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Can England really eliminate hepatitis C by 2025?

The World Health Organisation set a goal to eliminate hepatitis C by 2030. The NHS recently announced that it will go one better than that: it will eliminate the disease in England by 2025. In theory, the goal is achievable, but there are still significant challenges to overcome.

Published
05 February 2018
From
The Conversation UK
Deaths from liver cancer nearly double since the 1990s, new figures reveal

Over the last two decades, deaths caused by liver cancer have increased by 80 percent, making it one of the fastest-growing causes of cancer deaths worldwide.

Published
01 February 2018
From
Eurekalert Medicine & Health
Harm reduction scale-up needed to eliminate HCV in people who inject drugs, European model predicts

Elimination of hepatitis C among people who inject drugs in Europe will require simultaneous scale-up of direct-acting antiviral treatment, needle and syringe programmes (NSP) and

Published
01 February 2018
By
Keith Alcorn
Georgia: 98% of people in Hepatitis C elimination program cured

Around 45,000 people have gone through medical treatment for Hepatitis C in Georgia, 98 percent of which were cured, the head of Georgia’s National Center for Disease Control and Public Health (NCDC) Amiran Gamkrelidze said.

Published
31 January 2018
From
Agenda.ge
NHS England seeks drug price cuts to eliminate hepatitis C by 2025

NHS England announced this week that it aims to eliminate hepatitis C by 2025 – if it can negotiate 'best value for money' deals with the pharmaceutical

Published
30 January 2018
By
Keith Alcorn
NHS England sets out plans to be first in the world to eliminate Hepatitis C

England could be the first country in the world to eliminate Hepatitis C, under ambitious plans announced by the NHS today.

Published
29 January 2018
From
NHS England
Viral suppression protects against long-term liver damage caused by older HIV drugs

A history of treatment with some older antiretroviral drugs can have a lasting negative impact on liver health, German researchers report in PLOS One. They

Published
29 January 2018
By
Michael Carter
Managing the Fruits of HCV Cure: How Much Care do the Cured Need?

An additional dimension of HCV infection about which our knowledge has dramatically expanded is the potential for extrahepatic morbidity and mortality associated with HCV infection, and the opportunity to ameliorate or prevent such outcomes by effecting virologic cure — problems such as diabetes, atherosclerosis, renal disease, cryoglobulinemia, lymphoma and others.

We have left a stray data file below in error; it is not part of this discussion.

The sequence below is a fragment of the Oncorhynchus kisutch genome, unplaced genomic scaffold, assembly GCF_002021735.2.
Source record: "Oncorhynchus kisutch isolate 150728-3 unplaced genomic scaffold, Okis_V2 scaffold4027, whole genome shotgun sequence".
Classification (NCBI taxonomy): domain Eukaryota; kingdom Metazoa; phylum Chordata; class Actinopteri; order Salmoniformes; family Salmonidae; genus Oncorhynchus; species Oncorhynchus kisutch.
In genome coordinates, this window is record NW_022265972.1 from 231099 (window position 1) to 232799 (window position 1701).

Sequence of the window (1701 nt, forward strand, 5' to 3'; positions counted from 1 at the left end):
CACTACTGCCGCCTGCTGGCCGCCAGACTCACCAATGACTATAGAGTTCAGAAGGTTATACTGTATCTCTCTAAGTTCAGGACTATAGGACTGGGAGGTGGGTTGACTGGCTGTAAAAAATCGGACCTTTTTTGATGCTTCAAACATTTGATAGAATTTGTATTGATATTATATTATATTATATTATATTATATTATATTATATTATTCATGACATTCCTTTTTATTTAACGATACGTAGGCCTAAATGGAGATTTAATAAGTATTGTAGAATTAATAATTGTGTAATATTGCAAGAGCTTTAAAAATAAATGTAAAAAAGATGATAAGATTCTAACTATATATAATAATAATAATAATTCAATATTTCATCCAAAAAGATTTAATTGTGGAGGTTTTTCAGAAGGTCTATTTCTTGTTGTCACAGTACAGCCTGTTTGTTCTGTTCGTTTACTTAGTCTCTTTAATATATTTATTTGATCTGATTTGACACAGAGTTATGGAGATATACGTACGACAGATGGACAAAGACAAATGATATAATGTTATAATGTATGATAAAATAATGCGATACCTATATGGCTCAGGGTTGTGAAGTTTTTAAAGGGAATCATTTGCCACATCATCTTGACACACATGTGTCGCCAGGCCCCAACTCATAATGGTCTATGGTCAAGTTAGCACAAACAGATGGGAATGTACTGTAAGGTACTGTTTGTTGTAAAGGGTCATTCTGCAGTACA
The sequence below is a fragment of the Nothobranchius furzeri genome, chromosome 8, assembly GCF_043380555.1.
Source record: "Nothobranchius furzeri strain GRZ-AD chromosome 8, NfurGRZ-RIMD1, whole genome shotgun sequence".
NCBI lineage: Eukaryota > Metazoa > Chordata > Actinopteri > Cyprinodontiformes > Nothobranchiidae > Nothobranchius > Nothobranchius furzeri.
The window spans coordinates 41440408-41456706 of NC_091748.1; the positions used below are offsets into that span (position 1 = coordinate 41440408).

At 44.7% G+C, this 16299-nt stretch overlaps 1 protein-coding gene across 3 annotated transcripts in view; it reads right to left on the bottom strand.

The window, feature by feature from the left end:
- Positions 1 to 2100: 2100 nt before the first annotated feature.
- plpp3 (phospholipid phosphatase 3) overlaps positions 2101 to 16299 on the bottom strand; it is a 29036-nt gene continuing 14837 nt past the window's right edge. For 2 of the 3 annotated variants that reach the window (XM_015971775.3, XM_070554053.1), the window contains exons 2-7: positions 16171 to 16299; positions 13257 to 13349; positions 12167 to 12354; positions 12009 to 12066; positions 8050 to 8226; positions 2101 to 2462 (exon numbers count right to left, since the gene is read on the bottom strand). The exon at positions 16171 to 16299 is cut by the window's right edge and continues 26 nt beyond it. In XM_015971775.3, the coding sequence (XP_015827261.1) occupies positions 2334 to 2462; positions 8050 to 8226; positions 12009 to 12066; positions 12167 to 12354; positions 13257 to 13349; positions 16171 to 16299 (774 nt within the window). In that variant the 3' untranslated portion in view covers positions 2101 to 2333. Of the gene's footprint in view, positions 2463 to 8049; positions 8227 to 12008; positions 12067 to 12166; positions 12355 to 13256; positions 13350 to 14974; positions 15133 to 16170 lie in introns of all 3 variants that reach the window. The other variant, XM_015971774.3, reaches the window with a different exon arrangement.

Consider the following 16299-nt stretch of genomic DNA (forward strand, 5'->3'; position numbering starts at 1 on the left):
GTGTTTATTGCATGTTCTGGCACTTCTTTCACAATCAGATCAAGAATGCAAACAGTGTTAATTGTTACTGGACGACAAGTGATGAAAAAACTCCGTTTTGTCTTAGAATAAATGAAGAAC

Published
22 January 2018
From
Healio
Smoking reduces survival after liver cancer diagnosis for people with viral hepatitis

People with viral hepatitis who smoked were three times more likely to die after being diagnosed with liver cancer (hepatocellular carcinoma, HCC), according to a

Published
18 January 2018
By
Keith Alcorn
Hepatitis C treatment highly effective in harder-to-treat people with HIV co-infection, Spanish real-life study shows

Hepatitis C virus (HCV) treatment using direct-acting antivirals (DAAs) is highly effective and safe in harder-to-treat people with HIV co-infection, Spanish researchers report in AIDS.

Published
16 January 2018
By
Michael Carter

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Community Consensus Statement on Access to HIV Treatment and its Use for Prevention

Together, we can make it happen

We can end HIV soon if people have equal access to HIV drugs as treatment and as PrEP, and have free choice over whether to take them.

Launched today, the Community Consensus Statement is a basic set of principles aimed at making sure that happens.

The Community Consensus Statement is a joint initiative of AVAC, EATG, MSMGF, GNP+, HIV i-Base, the International HIV/AIDS Alliance, ITPC and NAM/aidsmap
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This content was checked for accuracy at the time it was written. It may have been superseded by more recent developments. NAM recommends checking whether this is the most current information when making decisions that may affect your health.

NAM’s information is intended to support, rather than replace, consultation with a healthcare professional. Talk to your doctor or another member of your healthcare team for advice tailored to your situation.